So var I never called grad function directly. Is there any reason when this is needed.

I learned that gradients will be calculated in the backward pass automatically. Is this the function that PyTorch is calling when backward(). Doesn’t seem to be the case.

This function allows you to get finer control of what the autograd computes even after the forward pass. .backward() will populate all the .grad fields of leaf variables that require gradients. autograd.grad() will compute and return the gradients of a set of specified Tensors.

You use grad for example to compute gradient to then compute gradient penalties.

OK, leaves act as accumulators. On each .backward()
For example:

x = torch.tensor(1., requires_grad=True)
w = torch.tensor(2., requires_grad=True)
b = torch.tensor(3., requires_grad=True)
y = w * x + b # y = 2 * x + 3
y.backward(retain_graph=True)
y.backward()
x.backward()
x.backward()
b.backward()
b.backward()
b.backward()
w.backward()
print("x grad sum:", x.grad)
print("w grad sum:", w.grad)
print("b grad sum:", b.grad)

So you can emulate autograd.grad() with multiple backward() calls, Right?

.grad() is that basic function that computes gradients. .backward() has a side effect of changing the .grad attributes and is convenient when working with neural nets.

You can replace one by the other “easily” but it won’t be so convenient.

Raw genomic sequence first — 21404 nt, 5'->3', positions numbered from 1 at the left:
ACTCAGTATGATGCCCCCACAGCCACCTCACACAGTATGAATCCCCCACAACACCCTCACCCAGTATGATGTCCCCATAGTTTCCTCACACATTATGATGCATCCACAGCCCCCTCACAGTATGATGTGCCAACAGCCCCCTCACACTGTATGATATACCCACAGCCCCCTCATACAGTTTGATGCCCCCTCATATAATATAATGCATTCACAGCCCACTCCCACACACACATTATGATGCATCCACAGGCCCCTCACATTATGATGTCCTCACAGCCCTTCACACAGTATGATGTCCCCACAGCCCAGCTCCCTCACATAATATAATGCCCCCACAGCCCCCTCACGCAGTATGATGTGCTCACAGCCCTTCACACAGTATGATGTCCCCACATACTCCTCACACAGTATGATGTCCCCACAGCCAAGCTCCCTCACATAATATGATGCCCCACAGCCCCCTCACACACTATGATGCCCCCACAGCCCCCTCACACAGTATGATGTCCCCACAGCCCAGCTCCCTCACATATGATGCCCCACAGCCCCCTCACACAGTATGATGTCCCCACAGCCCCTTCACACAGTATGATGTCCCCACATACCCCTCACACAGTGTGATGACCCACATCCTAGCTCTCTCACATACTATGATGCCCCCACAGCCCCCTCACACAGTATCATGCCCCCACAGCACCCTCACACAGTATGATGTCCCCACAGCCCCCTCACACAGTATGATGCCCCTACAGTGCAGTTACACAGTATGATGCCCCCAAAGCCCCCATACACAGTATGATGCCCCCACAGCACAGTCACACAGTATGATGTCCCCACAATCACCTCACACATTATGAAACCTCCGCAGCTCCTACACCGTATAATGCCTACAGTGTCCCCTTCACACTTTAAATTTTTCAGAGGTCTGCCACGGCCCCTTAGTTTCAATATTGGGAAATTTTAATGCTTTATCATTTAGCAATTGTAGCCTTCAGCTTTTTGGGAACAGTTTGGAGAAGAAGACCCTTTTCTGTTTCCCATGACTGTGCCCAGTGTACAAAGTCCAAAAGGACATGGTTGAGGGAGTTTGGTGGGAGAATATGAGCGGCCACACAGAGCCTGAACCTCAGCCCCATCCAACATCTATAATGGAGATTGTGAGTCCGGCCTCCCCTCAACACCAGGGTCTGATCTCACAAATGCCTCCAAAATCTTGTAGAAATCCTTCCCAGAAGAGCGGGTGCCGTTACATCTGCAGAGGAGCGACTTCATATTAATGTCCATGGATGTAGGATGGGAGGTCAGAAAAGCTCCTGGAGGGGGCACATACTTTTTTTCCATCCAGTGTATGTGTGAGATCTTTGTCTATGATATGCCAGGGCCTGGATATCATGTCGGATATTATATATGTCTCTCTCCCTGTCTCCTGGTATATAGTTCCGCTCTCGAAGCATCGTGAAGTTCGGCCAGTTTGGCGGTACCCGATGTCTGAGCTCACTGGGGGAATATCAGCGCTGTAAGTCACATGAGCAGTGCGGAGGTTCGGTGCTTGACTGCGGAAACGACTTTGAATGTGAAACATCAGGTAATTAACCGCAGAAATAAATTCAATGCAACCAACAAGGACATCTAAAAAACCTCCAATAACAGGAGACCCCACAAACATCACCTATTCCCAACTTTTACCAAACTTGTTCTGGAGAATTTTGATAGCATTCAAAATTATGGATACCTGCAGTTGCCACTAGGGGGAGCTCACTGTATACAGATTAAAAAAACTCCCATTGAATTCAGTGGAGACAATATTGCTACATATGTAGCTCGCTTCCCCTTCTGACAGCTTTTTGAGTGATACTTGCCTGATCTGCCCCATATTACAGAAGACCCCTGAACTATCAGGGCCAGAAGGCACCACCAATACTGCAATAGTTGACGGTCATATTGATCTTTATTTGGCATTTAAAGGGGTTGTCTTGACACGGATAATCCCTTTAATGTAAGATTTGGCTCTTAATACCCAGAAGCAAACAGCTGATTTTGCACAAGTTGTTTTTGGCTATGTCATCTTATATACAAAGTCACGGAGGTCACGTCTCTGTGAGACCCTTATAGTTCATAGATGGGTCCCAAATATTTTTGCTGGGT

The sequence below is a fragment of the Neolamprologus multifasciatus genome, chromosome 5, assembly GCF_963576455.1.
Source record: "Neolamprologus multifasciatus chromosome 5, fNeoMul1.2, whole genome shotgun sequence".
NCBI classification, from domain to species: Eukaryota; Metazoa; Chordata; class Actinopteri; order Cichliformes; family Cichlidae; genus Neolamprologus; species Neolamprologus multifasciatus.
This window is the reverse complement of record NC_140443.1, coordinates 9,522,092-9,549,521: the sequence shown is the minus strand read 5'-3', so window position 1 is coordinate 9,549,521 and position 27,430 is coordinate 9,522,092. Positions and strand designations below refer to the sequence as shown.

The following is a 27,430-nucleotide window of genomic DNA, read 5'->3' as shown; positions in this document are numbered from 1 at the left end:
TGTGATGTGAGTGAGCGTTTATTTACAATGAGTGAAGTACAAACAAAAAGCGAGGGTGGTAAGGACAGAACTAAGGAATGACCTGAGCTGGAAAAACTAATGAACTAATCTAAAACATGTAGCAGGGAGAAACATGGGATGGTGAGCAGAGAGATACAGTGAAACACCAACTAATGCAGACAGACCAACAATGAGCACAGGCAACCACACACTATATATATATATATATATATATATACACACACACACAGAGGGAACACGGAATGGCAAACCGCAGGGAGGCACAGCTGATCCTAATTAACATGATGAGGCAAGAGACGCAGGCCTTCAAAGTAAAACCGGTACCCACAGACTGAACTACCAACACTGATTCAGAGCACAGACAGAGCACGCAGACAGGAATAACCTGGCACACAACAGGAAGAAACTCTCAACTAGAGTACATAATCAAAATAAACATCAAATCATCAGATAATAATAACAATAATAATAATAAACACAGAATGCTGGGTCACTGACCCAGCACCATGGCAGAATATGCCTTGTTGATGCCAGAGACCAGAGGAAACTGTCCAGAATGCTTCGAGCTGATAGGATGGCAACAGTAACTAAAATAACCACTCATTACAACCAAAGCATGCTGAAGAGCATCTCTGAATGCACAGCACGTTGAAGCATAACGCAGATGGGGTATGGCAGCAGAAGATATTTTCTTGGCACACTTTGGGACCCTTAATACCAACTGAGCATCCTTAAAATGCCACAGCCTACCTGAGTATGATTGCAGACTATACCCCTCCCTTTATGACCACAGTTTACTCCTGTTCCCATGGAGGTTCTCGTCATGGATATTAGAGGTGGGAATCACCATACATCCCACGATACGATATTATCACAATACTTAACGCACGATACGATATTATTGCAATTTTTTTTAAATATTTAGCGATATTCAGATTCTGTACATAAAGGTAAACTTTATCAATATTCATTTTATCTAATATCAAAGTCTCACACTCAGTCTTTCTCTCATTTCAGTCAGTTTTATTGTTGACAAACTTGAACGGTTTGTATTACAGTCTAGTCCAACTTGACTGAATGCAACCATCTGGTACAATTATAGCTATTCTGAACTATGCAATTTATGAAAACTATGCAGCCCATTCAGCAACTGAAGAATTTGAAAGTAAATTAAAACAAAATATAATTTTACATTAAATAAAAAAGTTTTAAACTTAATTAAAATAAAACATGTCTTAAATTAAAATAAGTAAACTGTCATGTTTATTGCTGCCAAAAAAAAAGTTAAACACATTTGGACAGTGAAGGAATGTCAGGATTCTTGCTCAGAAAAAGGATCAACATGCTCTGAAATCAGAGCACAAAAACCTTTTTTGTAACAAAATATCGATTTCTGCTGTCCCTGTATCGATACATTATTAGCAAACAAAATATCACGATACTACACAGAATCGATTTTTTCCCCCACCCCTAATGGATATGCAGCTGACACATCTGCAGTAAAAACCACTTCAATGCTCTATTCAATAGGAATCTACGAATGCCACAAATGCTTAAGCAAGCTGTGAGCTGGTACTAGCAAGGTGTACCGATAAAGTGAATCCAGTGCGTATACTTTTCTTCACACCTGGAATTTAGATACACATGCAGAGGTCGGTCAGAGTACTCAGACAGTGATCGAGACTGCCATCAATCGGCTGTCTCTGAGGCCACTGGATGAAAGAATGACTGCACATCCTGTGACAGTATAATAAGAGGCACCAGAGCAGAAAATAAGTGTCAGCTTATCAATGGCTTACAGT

To replace grad by backward:

Save all the .grad attributes on all leafs

Reset the required variables .grad field to 0

call backward (this might do more work than needed)

extract from the variables .grad field their gradients

restore the original .grad attributes

To replace backward by grad:

call grad with all the leafs (model.parameters() for example)

accumulate all the gradients you got in the .grad field of the corresponding variable

I fond this code may be interesting as it shows how grad() function may be used to compute sum of gradients “between two tensors”.

x = torch.tensor(1., requires_grad=True)
w = torch.tensor(2., requires_grad=True)
b = torch.tensor(3., requires_grad=True)
y = w * x + b # y = 2 * x + 3
gd = torch.autograd.grad(outputs=y, inputs=x)
print(gd) #(tensor(2.),)
gd = torch.autograd.grad(outputs=y, inputs=b)
print(gd) #(tensor(1.),)